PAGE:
According to the World Health Organization (WHO), 1 in 5 children are missing routine immunizations. With nearly 20% of the world’s population at risk for diseases such as measles, whooping cough, and other preventable diseases, there are close to 1.5 million deaths annually that could be averted. As part of World Immunization Week, we at NeedyMeds want to spread awareness on the importance of vaccinations and the resources available for those in need.   In a previous blog post, we shared a graph that compared the morbidity of illnesses from the years before the vaccine was developed to the year 2000. All the applicable diseases—smallpox, diphtheria, measles, mumps, whooping cough, polio, rubella, tetanus, and influenza type b—decreased in morbidity in the United

States by 95-100%.   More recently, we wrote about this year’s measles outbreak that had schools barring unvaccinated students to cut down on infection rates. Though measles was declared eliminated from the United States in 2000, 147 people from seven states were reported to have the virus, all linked to an amusement park in California. The same strain of measles was traced to a large outbreak in the Philippines in 2014, and has been identified in 14 other countries in the past six months. With no treatment, the vaccine is the main line of defense against the virus.   It is worth noting that hardly any medicine can be considered 100% effective; for example, the measles vaccine is 93-97% effective with one or two doses, respectively. This means…

In recognition of National Autism Awareness Month, we at NeedyMeds want to share the information and resources available for those in need and spread acceptance of those on the autism spectrum. In a previous blog post, we outlined what is known and the information available for those with a family member who has autism. With approximately 1% of the world’s population falling somewhere on the autism spectrum, it is not only important to be aware of the resources and to know the information, we must know how to be accepting and understanding of those with special needs.   NeedyMeds has information on several resources available to children with autism and their families designed togive them access to the same activities and opportunities as other people.  There are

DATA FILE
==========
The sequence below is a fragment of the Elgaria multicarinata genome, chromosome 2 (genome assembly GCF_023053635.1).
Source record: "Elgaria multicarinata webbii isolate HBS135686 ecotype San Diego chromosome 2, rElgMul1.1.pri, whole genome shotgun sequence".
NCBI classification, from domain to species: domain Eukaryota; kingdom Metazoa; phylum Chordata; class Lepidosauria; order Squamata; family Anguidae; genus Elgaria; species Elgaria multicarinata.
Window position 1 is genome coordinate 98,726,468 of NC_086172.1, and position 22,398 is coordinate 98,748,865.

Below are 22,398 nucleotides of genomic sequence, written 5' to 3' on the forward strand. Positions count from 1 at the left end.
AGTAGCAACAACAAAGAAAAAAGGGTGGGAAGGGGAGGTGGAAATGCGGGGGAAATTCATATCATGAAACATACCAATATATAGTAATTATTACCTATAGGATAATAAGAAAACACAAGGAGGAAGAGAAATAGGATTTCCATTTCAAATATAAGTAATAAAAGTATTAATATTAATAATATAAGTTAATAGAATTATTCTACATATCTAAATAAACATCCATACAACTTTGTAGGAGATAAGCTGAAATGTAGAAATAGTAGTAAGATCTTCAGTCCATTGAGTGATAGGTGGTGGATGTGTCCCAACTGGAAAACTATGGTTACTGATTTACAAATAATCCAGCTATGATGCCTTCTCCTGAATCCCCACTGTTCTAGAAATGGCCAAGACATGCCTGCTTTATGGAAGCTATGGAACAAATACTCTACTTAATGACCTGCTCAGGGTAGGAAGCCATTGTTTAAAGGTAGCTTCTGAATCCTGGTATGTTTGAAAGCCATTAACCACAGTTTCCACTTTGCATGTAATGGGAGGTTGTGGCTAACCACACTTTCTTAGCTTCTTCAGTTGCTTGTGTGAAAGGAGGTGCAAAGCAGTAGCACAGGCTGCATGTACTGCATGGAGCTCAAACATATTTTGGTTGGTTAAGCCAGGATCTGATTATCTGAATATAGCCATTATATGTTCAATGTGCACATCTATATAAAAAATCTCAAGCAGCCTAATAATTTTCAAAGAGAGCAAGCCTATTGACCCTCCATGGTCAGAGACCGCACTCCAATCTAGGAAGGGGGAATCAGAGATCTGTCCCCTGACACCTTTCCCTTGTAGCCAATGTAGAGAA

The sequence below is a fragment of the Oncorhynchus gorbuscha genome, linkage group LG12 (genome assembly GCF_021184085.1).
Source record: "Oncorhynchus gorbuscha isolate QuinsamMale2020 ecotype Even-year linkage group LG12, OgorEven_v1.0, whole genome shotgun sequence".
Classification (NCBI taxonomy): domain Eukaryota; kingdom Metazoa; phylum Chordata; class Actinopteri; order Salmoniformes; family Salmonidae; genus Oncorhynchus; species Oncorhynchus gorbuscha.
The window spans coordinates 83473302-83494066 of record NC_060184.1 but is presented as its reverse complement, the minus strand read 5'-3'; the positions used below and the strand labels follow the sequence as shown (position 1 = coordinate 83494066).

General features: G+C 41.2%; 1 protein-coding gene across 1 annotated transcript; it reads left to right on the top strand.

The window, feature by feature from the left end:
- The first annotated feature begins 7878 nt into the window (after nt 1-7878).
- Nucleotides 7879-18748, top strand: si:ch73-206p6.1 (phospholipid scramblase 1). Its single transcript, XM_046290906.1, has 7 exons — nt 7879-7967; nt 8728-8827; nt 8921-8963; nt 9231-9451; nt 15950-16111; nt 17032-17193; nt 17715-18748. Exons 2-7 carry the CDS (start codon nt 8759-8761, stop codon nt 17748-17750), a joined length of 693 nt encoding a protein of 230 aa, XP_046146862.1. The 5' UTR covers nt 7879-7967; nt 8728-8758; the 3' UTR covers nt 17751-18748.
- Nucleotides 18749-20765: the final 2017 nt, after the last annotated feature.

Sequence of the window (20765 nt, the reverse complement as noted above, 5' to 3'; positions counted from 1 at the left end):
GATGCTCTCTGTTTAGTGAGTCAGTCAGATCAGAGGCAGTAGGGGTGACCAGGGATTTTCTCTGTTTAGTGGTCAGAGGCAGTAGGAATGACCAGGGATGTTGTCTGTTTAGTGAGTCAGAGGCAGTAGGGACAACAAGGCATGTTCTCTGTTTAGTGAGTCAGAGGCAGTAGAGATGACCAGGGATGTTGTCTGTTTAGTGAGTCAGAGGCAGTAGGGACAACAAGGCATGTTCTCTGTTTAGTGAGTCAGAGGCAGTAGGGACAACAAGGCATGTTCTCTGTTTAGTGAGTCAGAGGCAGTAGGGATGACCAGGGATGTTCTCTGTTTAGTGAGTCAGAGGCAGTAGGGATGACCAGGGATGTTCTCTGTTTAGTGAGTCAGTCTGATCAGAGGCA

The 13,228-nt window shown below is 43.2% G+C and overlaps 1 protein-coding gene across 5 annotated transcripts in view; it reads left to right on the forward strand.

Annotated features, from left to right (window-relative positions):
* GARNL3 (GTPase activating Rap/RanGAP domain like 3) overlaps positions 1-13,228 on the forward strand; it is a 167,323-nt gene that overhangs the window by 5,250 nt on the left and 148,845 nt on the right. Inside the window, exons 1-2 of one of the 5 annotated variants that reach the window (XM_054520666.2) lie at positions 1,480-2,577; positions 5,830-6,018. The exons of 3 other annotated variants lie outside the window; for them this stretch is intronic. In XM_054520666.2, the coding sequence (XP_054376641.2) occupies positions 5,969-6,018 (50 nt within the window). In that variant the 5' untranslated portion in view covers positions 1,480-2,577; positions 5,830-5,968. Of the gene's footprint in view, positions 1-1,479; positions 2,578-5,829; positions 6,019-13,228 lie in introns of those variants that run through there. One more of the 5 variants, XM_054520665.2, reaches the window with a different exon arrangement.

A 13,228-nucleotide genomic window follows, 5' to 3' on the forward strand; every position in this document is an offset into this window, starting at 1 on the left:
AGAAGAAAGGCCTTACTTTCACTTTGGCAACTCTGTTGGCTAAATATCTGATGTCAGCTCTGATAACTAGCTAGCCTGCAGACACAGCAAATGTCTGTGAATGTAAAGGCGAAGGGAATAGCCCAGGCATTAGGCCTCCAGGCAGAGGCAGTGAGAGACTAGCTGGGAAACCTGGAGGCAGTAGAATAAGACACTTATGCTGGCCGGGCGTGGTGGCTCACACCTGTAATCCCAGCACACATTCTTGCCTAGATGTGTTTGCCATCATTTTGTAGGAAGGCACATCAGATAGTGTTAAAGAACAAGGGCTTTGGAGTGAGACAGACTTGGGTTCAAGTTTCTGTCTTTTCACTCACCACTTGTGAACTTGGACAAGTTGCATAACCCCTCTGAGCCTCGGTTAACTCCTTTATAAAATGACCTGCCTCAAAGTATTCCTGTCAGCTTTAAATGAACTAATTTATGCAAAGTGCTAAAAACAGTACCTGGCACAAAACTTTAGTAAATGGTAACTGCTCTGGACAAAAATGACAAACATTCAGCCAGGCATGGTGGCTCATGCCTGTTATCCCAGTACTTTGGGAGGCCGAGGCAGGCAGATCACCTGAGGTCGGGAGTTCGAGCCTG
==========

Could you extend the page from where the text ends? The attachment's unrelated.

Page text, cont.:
camps and retreats for those with autism  and Asperger syndrome that encourage acceptance and compassion. With trained professionals and low camper-to-counselor ratios, these retreats give those on the autism spectrum the chance to experience community and fun in a safe environment. There are also scholarships available so people on the spectrum can continue their education free of limitations.   For families facing an autism diagnosis together, there are various types of financial assistance available in the Diagnosis-Based Assistance area of our website. Having special needs or the responsibility of caring for one who does isn’t something anyone would ever ask for, but it is nothing to be ashamed of. Widespread awareness and consideration are as important as any form of assistance, and can…

Last summer, we wrote about the Ice Bucket Challenge in support of the ALS Association. This year, a young Bruins fan’s viral video has launched a new awareness campaign. Liam Fitzgerald, 8 years old, was seen fist-bumping Boston Bruins players during their warm-up last November, and captured the hearts of hockey fans around the nation. In 2011, Liam “kicked cancer’s butt,” and is now working on raising money for the Leukemia & Lymphoma Society with his own “Fist Bump Challenge.” Less bracing than a bucket of ice water, Liam’s campaign asks people to post pictures or videos of themselves fist bumping each other on social media and donating $5—$1 for each finger and thumb—and then nominating five more people to participate in the challenge.   Leukemia is a